Günter Ahrends, Hans-Jürgen Diller
Theatre and Religion
The volume presents papers read at the fifth Bochum-Cracow Symposium on Comparative Theatre Studies. Its range extends from the Middle Ages to the 20th century, geographically, it covers Ireland, England, German-speaking Europe and Spain, as well as Eastern Central and Eastern Europe. Its wide scope enables it to reveal a number of unexpected similarities between historically and geographically distant phenomena. While medieval provincial England and seventeenth-century provincial Poland use religion as the guarantor of the dramatic world and employ the dramatic medium for predominantly devotional purposes, the nineteenth and twentieth centuries try to use the theatre as a building-ground for a new, religiously-based feeling of communitas. Remarkably, the power of religion is invoked and testified to also by a-religious playwrights. While all contributions except one deal with the dramatic influence of either Christianity or Greek paganism, incidentally suggesting the polarity, even irreconcilability of the two, the most moving account of the role of religion in a post-religious age deals with the part played by Judaism in helping the survivors of the Holocaust to find linguistic expression for their experience.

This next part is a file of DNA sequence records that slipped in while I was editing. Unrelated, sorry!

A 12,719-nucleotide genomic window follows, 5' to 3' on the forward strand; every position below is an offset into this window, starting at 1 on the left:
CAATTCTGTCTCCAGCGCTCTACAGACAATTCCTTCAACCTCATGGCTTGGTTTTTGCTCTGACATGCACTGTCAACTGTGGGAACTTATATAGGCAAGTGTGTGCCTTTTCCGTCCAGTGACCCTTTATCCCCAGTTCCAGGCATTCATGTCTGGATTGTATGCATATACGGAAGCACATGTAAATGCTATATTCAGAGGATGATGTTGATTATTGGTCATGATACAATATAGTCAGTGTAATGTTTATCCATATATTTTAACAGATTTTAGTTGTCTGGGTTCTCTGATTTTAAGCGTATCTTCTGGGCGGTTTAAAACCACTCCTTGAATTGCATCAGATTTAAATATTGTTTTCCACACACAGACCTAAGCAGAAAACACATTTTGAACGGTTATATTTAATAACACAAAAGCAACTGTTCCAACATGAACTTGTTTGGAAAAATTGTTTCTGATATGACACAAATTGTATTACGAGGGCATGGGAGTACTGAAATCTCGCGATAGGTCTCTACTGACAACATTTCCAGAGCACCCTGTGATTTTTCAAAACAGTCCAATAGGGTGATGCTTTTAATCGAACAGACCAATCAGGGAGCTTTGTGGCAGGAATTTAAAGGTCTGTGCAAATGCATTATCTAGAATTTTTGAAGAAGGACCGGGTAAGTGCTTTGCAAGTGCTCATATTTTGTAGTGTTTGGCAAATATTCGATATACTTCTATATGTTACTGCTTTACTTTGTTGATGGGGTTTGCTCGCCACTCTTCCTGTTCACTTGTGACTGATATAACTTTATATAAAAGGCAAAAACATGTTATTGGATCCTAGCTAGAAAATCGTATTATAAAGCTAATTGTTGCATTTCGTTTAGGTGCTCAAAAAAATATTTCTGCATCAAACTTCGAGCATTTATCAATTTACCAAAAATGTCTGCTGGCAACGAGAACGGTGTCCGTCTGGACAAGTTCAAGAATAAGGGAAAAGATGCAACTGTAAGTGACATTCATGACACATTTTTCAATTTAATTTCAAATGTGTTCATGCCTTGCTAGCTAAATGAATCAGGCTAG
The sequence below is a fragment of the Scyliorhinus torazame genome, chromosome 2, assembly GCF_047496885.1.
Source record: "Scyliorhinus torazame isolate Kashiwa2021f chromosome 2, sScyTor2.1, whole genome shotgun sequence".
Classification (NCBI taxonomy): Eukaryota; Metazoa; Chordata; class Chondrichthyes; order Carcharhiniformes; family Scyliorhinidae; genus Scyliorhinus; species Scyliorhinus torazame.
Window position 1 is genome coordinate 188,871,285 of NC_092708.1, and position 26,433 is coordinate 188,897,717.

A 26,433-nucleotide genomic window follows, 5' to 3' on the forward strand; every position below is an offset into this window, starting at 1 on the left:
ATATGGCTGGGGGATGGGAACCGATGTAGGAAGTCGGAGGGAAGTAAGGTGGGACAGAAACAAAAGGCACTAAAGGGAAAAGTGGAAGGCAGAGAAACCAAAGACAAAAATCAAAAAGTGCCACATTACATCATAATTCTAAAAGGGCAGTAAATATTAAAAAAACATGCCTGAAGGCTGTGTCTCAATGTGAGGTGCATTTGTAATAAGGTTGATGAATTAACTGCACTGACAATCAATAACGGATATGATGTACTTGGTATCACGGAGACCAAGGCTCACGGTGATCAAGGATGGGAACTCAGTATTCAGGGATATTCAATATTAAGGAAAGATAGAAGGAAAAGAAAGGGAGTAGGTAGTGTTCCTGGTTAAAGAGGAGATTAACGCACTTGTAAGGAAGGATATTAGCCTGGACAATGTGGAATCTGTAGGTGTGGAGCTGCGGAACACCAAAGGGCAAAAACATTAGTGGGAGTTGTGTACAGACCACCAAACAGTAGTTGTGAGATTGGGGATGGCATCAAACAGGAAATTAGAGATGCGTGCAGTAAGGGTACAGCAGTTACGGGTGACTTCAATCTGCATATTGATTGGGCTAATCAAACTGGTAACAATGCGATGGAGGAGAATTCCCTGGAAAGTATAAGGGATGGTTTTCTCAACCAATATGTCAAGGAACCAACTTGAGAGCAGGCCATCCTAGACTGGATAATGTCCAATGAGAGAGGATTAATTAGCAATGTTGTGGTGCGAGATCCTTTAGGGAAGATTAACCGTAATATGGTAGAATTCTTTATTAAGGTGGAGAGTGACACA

|Verlag||Gunter Narr Verlag|
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